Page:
Action of 14 October 1918

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Action of 14 October 1918
Part of World War I
Atlantic U-boat Campaign
NRP AUGUSTO DE CASTILHO.jpg
Portuguese Navy ship NRP Augusto de Castilho
Date 14 October 1918
Location Atlantic Ocean, 200 miles from Ponta Delgada, Azores
Result Portuguese naval trawler is sunk but accomplishes mission of protecting the civilian steamer
Belligerents
 Portugal  German Empire
Commanders and leaders
Portugal Carvalho Araújo   German Empire Lothar von Arnauld de la Perière
Strength
1 naval trawler
1 civilian steamer
1 Submarine
Casualties and losses
Naval trawler sunk with 6 dead and several wounded Submarine damaged, unknown human casualties

The Action of 14 October was a naval engagement of the First World War when the Imperial German Navy submarine SM U-139 attacked the Portuguese civilian steamer São Miguel and the Portuguese Navy naval trawler NRP Augusto de Castilho in the Atlantic Ocean on 14 October 1918.[1]

Background[edit]

On the island of Madeira, the Portuguese patrol boat NRP Augusto de Castilho under the command of the First Lieutenant Carvalho de Araújo received the mission of escorting the Portuguese civilian steamer São Miguel, which was property of the Empresa Insulana de Navegação and was sailing from the port of Funchal in Madeira to the port of Ponta Delgada on the Azores archipelago, with 206 passengers and several tons of cargo on board.[2]

The NRP Augusto de Castilho, originally the fishing trawler Elite, built in 1909, had been requisitioned by the Portuguese government and transferred to the service of the Portuguese Navy which adapted it to serve as an escort ship following Portugal's entering into the war in 1916.[3] The ship was equipped with two small Hotchkiss cannons, one of 65 mm on the bow and another of 47mm on the stern.[3]

Action[edit]

After leaving Funchal at sunset on 13 October, São Miguel came under fire at 06:15 AM on 14 October from the German submarine U-139, one of the more and better equipped submarines of the German Navy, armed with two powerful 150 mm cannons and six torpedo launch tubes, and under the command of the famous Lothar von Arnauld de la Perière. In order to protect the São Miguel, and after using all the smoke boxes available for creating a smoke curtain while repeatedly firing the stern cannon, de Araújo gave orders for the NRP Augusto de Castilho to turn to port, describing half a circle, and advance towards the German U-139, taking gunfire from the submarine, thus giving São Miguel time to escape at full speed.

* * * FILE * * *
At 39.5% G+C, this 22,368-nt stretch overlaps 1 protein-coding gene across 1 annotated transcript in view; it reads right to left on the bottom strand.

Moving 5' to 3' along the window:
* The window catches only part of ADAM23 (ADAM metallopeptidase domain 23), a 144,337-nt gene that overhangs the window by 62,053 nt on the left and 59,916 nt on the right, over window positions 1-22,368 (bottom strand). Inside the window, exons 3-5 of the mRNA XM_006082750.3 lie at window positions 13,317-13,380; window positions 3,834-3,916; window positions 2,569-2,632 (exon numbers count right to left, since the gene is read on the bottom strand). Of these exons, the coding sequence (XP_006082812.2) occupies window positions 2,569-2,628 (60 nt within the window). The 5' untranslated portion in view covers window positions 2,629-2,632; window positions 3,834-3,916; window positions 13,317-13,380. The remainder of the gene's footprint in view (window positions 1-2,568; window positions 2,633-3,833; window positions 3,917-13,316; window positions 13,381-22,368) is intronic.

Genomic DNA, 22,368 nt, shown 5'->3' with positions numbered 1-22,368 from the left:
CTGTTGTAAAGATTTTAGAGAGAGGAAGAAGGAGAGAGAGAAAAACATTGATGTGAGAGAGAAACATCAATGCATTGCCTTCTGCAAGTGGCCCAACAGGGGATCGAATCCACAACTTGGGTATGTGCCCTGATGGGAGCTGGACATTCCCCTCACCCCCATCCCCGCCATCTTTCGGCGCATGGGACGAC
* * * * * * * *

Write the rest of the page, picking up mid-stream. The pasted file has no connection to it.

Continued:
After two hours of fierce but one-sided fighting,[4] and with several fatal casualties on deck, the artillery damaged, without ammunition,[4] and having lost the telegraph and the ship's engine, the Portuguese ship surrendered by lowering the national flag and raising a white flag. However, the German submarine continued firing, hitting the patrol ship with a direct shot which killed de Araújo and injured Midshipman Armando Ferraz for a second time.[2] After receiving orders by the Midshipman to abandon ship, the Portuguese survivors were able to enter in two life boats. The ship was then boarded and sunk by the Germans with explosive charges,[2] carrying with them the body of de Araújo and of all Portuguese sailors who had perished during the battle.

Aftermath[edit]

Portuguese Navy officer Armando Ferraz (center) and several other survivors of the NRP Augusto de Castilho after their decoration with the War Cross by the Portuguese President Sidónio Pais in December 1918.

One of the life boats arrived at the island of Santa Maria Island after 48 hours with 29 of the survivors, with one of the injured sailors having died during their journey. The other life boat, with 12 survivors onboard arrived at the island of São Miguel Island, on 17 October.

The action was U-139 '​s last and as a few weeks later the submarine surrendered to France on 24 November 1918.[5]

See also[edit]

References[edit]

Notes[edit]

  1. ^ James H. Guill, "the only battle of note that occurred near the Azores during this period took place 14 October 1918 between the German U-139 and Portugal's ships São Miguel and Augusto Castilho.", page 507.
  2. ^ a b c Atlântico Norte (14 de Outubro de 1918) (Portuguese)
  3. ^ a b Saturnino Monteiro, page 141.
  4. ^ a b João Medina, Aniceto Afonso, page 127.
  5. ^ http://www.uboat.net

Bibliography[edit]

  • Saturnino Monteiro, Batalhas e combates da Marinha Portuguesa: 1808–1975 (1997).
  • João Medina, Aniceto Afonso, História contemporânea de Portugal: Primeira República (2 v.) (1990).
  • James H. Guill, A History of the Azores Islands.

External links[edit]